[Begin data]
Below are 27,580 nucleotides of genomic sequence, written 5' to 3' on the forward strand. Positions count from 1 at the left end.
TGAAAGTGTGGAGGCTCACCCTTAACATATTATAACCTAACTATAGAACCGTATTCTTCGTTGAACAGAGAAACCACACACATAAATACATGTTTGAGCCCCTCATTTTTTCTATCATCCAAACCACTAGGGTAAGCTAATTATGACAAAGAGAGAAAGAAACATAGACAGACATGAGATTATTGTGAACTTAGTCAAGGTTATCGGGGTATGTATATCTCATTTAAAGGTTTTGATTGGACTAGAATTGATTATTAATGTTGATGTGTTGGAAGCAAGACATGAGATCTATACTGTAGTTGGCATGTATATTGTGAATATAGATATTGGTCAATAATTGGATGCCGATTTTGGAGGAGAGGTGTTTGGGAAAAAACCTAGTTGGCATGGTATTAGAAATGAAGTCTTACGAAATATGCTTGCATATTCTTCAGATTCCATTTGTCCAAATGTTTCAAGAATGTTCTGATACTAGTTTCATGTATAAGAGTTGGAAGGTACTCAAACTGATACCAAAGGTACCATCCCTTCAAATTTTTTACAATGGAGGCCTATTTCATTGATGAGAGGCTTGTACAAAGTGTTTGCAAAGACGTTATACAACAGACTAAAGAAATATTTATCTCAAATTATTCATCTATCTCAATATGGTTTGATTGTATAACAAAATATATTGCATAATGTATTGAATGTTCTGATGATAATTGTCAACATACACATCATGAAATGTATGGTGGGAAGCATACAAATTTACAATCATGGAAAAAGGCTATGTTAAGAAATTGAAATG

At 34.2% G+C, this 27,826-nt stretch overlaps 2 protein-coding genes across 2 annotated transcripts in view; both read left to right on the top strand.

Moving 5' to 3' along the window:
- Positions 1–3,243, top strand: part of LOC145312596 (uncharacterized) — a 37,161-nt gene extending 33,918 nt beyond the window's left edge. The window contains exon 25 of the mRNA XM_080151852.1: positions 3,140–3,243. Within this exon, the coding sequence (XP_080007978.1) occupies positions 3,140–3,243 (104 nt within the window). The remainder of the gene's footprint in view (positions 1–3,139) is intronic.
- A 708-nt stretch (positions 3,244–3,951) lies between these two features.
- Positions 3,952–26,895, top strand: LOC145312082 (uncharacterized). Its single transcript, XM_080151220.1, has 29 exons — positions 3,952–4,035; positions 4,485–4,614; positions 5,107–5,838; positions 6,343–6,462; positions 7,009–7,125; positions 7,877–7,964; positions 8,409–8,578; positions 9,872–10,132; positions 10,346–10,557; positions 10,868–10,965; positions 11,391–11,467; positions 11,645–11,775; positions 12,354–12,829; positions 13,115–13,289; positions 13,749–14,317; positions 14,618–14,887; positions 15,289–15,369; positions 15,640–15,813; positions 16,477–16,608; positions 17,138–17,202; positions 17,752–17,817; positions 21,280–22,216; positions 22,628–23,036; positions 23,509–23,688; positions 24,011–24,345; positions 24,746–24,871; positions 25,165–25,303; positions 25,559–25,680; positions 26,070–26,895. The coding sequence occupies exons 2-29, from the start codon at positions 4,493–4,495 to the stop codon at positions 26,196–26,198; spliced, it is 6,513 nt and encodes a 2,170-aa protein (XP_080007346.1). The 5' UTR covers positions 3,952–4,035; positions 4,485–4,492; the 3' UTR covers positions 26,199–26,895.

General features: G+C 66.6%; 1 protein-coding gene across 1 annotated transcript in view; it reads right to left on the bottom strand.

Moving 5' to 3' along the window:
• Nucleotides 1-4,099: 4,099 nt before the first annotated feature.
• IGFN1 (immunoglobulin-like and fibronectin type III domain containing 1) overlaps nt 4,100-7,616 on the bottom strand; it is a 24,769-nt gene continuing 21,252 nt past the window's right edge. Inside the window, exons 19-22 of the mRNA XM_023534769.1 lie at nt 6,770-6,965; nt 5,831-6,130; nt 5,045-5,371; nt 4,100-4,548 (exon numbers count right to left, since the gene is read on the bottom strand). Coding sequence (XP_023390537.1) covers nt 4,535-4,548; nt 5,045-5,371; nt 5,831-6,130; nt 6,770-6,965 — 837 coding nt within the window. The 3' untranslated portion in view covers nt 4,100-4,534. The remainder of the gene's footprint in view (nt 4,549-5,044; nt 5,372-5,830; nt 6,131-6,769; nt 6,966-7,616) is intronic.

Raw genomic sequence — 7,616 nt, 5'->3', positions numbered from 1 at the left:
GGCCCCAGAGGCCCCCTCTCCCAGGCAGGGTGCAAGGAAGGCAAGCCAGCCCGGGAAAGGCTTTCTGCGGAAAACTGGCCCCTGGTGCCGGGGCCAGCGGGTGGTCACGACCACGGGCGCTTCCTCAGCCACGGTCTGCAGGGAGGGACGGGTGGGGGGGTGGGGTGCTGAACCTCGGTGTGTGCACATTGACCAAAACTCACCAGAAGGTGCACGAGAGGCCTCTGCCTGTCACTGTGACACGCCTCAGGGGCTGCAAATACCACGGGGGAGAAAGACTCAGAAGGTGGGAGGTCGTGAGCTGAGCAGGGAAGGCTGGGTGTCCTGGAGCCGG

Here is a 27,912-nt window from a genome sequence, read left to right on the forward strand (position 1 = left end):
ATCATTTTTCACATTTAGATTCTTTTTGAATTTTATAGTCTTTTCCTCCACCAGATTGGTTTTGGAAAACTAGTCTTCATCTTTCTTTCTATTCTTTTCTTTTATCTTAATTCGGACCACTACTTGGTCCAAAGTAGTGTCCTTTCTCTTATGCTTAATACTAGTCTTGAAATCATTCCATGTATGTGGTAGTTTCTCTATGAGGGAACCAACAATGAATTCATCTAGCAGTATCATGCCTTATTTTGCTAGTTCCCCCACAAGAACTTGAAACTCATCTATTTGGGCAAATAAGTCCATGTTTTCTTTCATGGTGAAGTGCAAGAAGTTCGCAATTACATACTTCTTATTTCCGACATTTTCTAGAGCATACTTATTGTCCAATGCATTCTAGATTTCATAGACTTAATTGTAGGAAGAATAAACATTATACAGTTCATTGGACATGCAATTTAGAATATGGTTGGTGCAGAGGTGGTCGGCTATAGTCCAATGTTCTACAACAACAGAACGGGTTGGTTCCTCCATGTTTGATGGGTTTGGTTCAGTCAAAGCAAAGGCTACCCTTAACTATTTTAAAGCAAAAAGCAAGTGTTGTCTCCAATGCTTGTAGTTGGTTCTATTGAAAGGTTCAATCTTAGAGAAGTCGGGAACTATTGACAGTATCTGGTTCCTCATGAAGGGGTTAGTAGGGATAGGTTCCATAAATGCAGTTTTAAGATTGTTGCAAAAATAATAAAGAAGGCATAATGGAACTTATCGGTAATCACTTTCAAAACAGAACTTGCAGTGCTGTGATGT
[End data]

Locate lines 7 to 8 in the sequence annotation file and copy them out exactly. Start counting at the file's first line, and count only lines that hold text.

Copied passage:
- Positions 3,952–26,895, top strand: LOC145312082 (uncharacterized). Its single transcript, XM_080151220.1, has 29 exons — positions 3,952–4,035; positions 4,485–4,614; positions 5,107–5,838; positions 6,343–6,462; positions 7,009–7,125; positions 7,877–7,964; positions 8,409–8,578; positions 9,872–10,132; positions 10,346–10,557; positions 10,868–10,965; positions 11,391–11,467; positions 11,645–11,775; positions 12,354–12,829; positions 13,115–13,289; positions 13,749–14,317; positions 14,618–14,887; positions 15,289–15,369; positions 15,640–15,813; positions 16,477–16,608; positions 17,138–17,202; positions 17,752–17,817; positions 21,280–22,216; positions 22,628–23,036; positions 23,509–23,688; positions 24,011–24,345; positions 24,746–24,871; positions 25,165–25,303; positions 25,559–25,680; positions 26,070–26,895. The coding sequence occupies exons 2-29, from the start codon at positions 4,493–4,495 to the stop codon at positions 26,196–26,198; spliced, it is 6,513 nt and encodes a 2,170-aa protein (XP_080007346.1). The 5' UTR covers positions 3,952–4,035; positions 4,485–4,492; the 3' UTR covers positions 26,199–26,895.

General features: G+C 66.6%; 1 protein-coding gene across 1 annotated transcript in view; it reads right to left on the bottom strand.